Your little ones.—Heb., your “taf.” (See Note on Genesis 34:29.) The “taf” included the whole mass of dependants; and while “the household” (Genesis 45:18) would have reference chiefly to the men, the “taf,” in opposition to it, would consist of the female slaves and the children.
The latter part of this note provides a more clear explanation of the underlying words.
It might surprise some people to learn that there is a scholarly belief, by some, that the Israelites were never slaves in Egypt. The belief is that they were sojourners. Prof. Rabbi David Frankel writes, Israelites in Egypt: Slaves or Sojourners? for thetorah.com and I have embedded some of the article below:
The book of Exodus twice reminds Israel not to mistreat sojourners (גֵרִים) in their land because they themselves were once sojourners in Egypt:
שמות כב:כ וְגֵר לֹא תוֹנֶה וְלֹא תִלְחָצֶנּוּ כִּי גֵרִים הֱיִיתֶם בְּאֶרֶץ מִצְרָיִם.
Exod 22:20 You shall not wrong a sojourner or oppress him, for you were sojourners in the land of Egypt.
שמות כג:ט וְגֵר לֹא תִלְחָץ וְאַתֶּם יְדַעְתֶּם אֶת נֶפֶשׁ הַגֵּר כִּי גֵרִים הֱיִיתֶם בְּאֶרֶץ מִצְרָיִם.
Exod 23:9 You shall not oppress a sojourner, for you know the feelings of the sojourner, having yourselves been strangers in the land of Egypt.
The status of sojourner is what the patriarchs and matriarchs experience in Canaan. Abraham describes himself to the son of Heth (Gen 23:4): גֵּר וְתוֹשָׁב אָנֹכִי עִמָּכֶם “I am a sojourner and resident among you.” Similarly, the stories concerning the stay of Abraham and Isaac in Gerar, describe how the patriarchs make limited pacts with the local authority and navigate conflict with locals, highlighting the difficulties that migrants need to navigate in a land that is not their own.
The laws against mistreating sojourners, which appear in the Covenant Collection—the most ancient of the Torah’s legal collections—seem to be envisioning something similar for Israel in Egypt, namely that the Israelites in Egypt were sojourners, like Abraham in Canaan, and faced the same kind of complicated interactions landless migrants must face when dealing with natives.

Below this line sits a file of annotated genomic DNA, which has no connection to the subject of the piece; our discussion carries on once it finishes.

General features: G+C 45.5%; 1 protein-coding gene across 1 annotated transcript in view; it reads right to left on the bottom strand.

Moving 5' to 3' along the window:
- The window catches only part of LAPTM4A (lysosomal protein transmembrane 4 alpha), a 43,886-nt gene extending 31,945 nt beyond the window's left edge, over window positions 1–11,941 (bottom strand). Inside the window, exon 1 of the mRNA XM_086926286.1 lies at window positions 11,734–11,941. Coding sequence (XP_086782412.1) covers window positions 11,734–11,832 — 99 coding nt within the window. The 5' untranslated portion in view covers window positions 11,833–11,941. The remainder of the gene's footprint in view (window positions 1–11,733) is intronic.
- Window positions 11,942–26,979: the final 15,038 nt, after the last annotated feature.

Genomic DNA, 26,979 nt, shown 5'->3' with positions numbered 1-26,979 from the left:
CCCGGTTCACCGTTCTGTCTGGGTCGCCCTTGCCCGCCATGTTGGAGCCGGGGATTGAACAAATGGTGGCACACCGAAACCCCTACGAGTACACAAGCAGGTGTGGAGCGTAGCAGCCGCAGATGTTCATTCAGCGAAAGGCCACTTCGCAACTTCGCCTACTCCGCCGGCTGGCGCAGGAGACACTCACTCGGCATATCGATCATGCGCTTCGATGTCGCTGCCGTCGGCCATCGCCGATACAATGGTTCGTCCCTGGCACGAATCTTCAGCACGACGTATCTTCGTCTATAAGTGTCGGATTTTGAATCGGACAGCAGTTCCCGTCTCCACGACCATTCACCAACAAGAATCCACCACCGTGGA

In contrast, the later Deuteronomic Collection portrays the Israelites as slaves in Egypt. This depiction is found, for example, when they are warned not to mistreat sojourners, widows, and orphans:
דברים כד:יז לֹא תַטֶּה מִשְׁפַּט גֵּר יָתוֹם וְלֹא תַחֲבֹל בֶּגֶד אַלְמָנָה. כד:יח וְזָכַרְתָּ כִּי עֶבֶד הָיִיתָ בְּמִצְרַיִם וַיִּפְדְּךָ יְ־הוָה אֱלֹהֶיךָ מִשָּׁם עַל כֵּן אָנֹכִי מְצַוְּךָ לַעֲשׂוֹת אֶת הַדָּבָר הַזֶּה.
Deut 24:17 You shall not subvert the rights of the sojourner or the fatherless; you shall not take a widow’s garment in pawn. 24:18 Remember that you were a slave in Egypt and that YHWH your God redeemed you from there; therefore, do I enjoin you to observe this commandment.
In other words, while the Covenant Collection preserves an ancient conception where the Israelites’ stay in Egypt was a time of living as landless foreigners under Egyptian sovereignty, the Deuteronomic collection conceives of the same period in Egypt as one of harsh and oppressive slavery. This is reflected in other places as well where Deuteronomy revises Exodus.
This is just the set-up for the article’s discussion and I recommend reading it. It’s fascinating.
With travel plans now settled, Jacob’s sons will soon return to him with a big and welcome surprise.